So, you have decided to scent your candles at 10% to reinforce your marketing messages about the strength and quality of your products. This should ensure your candles deliver excellent hot and cold scent throw and leave your customers delighted.
Now comes time to fill your candles and you realise you have a small problem. 10% of what? This article aims to demystify this question and help you make a decision on how to work out the correct amount of wax and oil for your candles.
The below video describes the two different methods commonly employed when calculating how much fragrance to add to your candles.
Below, we define two different methods for describing oil content. Please note that these are not interchangeable; i.e. they mean different things. We recommend you watch the video and play around with the calculators until you understand the differences. Then, choose one method and stick with it.
Fragrance/Scent Load - The ratio of oil to wax. A scent load of 10% means that you add 10% of the wax mass as oil. So, to 100g of wax, you would add 10g of oil. Fragrance/Scent Load does not refer to the percentage of oil in the candle as a whole.
Fragrance/Scent Load is used in candle wax Technical Data Sheets (TDS) to describe the maximum amount of oil a wax can be 'loaded' with, before syneresis (fragrance bleed) occurs.
Fragrance/Scent Content - The proportion of oil in the candle mixture. A fragrance content of 10% would mean that a 100g candle contained 10g of oil.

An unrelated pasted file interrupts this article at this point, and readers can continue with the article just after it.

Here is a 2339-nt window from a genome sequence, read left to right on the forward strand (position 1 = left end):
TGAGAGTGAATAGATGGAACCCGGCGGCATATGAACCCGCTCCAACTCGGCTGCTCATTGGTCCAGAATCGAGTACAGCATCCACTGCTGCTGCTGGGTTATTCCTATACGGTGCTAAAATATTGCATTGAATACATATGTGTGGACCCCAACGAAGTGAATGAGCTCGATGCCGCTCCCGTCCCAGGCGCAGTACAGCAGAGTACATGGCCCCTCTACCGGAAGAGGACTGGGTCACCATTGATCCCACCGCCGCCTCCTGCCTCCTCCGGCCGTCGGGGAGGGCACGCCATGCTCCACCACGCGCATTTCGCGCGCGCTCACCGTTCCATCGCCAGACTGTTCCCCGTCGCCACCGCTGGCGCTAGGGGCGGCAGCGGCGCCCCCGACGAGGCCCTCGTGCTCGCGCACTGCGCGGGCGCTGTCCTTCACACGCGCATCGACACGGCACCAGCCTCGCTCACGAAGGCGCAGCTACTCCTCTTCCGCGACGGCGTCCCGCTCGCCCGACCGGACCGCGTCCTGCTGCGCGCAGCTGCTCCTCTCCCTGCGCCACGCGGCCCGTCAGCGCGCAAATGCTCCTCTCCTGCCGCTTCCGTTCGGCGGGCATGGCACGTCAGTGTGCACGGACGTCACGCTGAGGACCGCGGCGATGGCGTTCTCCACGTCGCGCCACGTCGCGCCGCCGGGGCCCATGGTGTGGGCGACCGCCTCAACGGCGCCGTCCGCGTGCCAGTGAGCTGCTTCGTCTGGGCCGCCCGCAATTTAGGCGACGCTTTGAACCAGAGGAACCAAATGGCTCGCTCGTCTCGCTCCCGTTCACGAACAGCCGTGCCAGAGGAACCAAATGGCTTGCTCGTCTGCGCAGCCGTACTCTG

We have also created two online calculators that are more 'mobile' and 'tablet' friendly than using a spreadsheet. These can be found below:
- Wax and Perfume Calculator - Option 1 (Fragrance Load - Based on Wax Mass)
- Wax and Perfume Calculator - Option 2 (Fragrance Content - Based on Container Fill Mass)
Notes on the Video
DYE: Please note, the calculator does not reduce the mass of wax or fragrance when calculating candle dye. This is intentional, as the mass of dye used is typically too small to make any difference.
WAX MAX SCENT LOADING: It is our understanding that 'Maximum Scent Load' when referred to by wax manufacturers, refers to the amount of oil a wax can retain. This is one of the reasons Option 1 remains popular, despite Option 2 seeming more intuitive. I.e. if a manufacturer stipulates a maximum scent load of 10%, they are referring to 10% of the wax mass, rather than of the candle as a whole. So, add no more than 100g of oil to 1000g of wax.